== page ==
The tour culminated in the library, where librarian Jen Cirino helped screen the “High School That Rocked” movie. The film depicts the amazing (Doors, Yardbirds, Cream, Sly & the Family Stone, Rascals, Animals, Beau Brummels) concerts that so many of those former Stapleites attended.
Producer Fred Cantor — the young (Class of ’71) producer — was there.
So was former social studies teacher and administrator Gordon Hall. Now in his 90s — and living in the same Westport home as then — he spoke to the returning alums.
“He was inspiring, knowledgeable and very funny,” Krieg reports. “His comments about retirement were not just appropriate; they were a teaching moment for us.”
Krieg is giving gifts to everyone who helped. Hall, for example, will receive a framed photo of his talk.
New Staples principal Stafford Thomas gets one too. (“He was keenly interested in ‘The High School That Rocked,'” Krieg says — even though he had not yet been born when those bands were hot.)
Krieg gives a shout-out to Westport’s Parks & Recreation Department as well. They provided great help for the Saturday night Compo Beach party: tent permits, use of the Ned Dimes Marina, and passes for vehicles.
The marina building was decorated with professionally produced ’69 posters and memorabilia. Organizers raffled off 3 unique pieces of art. They’ll donate (appropriately) $1,969 of the proceeds to Staples Tuition Grants.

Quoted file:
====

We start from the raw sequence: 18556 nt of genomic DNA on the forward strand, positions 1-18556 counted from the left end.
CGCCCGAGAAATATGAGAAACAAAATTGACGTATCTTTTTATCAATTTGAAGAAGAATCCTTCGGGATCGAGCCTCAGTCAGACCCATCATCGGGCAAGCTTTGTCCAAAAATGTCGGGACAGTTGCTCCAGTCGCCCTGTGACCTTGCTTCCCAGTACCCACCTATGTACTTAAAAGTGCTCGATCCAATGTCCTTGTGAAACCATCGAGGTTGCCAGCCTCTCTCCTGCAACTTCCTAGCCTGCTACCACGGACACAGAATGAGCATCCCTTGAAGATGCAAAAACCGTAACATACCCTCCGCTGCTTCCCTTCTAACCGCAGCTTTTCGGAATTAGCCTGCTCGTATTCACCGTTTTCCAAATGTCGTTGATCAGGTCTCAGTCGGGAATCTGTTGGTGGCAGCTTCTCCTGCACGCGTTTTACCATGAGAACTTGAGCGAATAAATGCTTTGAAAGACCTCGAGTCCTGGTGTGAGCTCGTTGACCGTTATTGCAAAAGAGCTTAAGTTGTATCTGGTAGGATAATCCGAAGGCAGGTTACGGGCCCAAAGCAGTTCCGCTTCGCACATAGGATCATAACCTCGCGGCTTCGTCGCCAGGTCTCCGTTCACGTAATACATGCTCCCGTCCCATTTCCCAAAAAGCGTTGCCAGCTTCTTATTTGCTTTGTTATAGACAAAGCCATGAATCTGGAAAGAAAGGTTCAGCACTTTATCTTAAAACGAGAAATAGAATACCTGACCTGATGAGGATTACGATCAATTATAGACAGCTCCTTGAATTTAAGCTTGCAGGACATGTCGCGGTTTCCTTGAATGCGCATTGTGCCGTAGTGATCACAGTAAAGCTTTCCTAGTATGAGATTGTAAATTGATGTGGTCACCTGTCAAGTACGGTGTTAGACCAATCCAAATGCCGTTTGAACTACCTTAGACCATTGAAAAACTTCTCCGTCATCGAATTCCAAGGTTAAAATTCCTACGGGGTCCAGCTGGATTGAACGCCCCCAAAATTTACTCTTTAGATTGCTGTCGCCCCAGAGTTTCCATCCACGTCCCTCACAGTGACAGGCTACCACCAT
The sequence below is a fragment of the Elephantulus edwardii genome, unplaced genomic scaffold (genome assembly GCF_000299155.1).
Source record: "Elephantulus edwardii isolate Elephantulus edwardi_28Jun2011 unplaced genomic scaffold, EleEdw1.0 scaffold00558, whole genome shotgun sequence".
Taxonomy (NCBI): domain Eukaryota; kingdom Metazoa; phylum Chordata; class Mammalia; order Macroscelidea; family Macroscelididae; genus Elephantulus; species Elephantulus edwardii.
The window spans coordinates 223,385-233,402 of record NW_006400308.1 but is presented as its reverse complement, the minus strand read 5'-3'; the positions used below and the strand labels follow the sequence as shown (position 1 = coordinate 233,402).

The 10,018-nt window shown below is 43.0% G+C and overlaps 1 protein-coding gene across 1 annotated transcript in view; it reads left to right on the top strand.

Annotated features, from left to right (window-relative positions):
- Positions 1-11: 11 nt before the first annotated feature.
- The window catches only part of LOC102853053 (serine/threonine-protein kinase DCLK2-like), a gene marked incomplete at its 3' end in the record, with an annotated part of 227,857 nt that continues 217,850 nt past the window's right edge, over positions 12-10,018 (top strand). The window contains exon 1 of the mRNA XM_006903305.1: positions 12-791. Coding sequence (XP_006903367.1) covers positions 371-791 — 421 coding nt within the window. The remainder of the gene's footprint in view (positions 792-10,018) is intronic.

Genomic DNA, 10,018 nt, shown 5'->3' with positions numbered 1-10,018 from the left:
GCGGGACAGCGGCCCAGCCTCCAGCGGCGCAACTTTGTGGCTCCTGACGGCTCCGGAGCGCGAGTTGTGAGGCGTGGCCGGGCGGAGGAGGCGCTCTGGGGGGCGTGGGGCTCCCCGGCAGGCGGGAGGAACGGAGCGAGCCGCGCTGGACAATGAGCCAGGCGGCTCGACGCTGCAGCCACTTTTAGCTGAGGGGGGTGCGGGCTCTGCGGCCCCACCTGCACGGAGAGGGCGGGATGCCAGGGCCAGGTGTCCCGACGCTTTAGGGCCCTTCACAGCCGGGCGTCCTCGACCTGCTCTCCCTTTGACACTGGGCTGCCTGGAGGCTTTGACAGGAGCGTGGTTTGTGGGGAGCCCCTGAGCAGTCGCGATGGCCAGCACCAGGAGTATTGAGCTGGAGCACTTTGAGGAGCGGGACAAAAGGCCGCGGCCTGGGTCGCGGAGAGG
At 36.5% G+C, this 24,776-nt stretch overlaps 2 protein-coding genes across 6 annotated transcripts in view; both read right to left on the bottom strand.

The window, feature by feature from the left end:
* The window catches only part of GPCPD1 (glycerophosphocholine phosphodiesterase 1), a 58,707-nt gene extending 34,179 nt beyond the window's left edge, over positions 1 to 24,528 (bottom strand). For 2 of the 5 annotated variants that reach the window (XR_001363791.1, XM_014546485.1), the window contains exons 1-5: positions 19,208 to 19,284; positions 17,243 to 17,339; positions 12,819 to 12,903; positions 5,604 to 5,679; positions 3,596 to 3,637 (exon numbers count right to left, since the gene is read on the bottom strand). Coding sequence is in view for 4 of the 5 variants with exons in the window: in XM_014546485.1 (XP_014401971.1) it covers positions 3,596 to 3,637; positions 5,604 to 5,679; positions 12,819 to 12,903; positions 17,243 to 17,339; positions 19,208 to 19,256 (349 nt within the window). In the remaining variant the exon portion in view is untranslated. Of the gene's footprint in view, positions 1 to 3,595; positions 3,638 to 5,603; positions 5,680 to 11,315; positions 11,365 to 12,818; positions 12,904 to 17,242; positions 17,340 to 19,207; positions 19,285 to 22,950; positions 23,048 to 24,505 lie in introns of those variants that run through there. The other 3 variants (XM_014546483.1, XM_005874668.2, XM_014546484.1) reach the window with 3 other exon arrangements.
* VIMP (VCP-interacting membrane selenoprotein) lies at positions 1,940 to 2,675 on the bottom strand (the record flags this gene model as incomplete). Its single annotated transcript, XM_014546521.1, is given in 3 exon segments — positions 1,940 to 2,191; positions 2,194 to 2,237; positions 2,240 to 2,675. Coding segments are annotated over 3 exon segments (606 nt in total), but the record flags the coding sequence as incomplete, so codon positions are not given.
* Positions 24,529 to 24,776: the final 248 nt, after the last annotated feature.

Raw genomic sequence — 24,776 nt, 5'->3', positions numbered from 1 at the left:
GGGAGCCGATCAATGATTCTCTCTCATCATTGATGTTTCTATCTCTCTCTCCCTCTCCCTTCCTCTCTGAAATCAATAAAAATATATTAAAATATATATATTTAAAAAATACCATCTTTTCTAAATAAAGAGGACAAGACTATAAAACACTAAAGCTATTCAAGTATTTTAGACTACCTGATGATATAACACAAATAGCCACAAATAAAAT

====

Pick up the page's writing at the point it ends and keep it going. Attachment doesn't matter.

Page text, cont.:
Of course, no reunion is complete with a party at the Black Duck. Pete Aitkin hosted a boisterous crew on Friday night.
“The support we got from the school, from one of our teachers, and the town was really special,” says Krieg.
“This was Westport at its best. It felt like the Westport of old. In some ways, Westport hasn’t changed at all.”
Neither have the members of Staples High School’s Class of 1969.
Even if they did graduate half a century ago.
Last year, only 1 myTeamTriumph captain participated in the Westport Kiwanis Club Triathlon at Compo Beach.
MTT is a program for children, teens, adults and veterans with disabilities who otherwise could not participate in endurance events like triathlons and road races. Volunteers “ride along,” helping them compete in — and enjoy — those endeavors.
What a difference a year makes.
Last weekend, there were 10 captains. Five got out of their wheelchairs and — with assistance from their angels — walked across the finish line. One — a frequent participant in MTT events — crossed on her own feet for the first time.
Another captain completed the entire 5K run by herself. An angel ran beside her.
Over 40 angels and volunteers took part. Nearly half were Westporters.
Here are some scenes from that great day.
(For more information on myTeamTriumph — including how to get involved — click here. Hat tips: Karen Strauss-Ziebell, Curtis Lueker and Andy Berman.)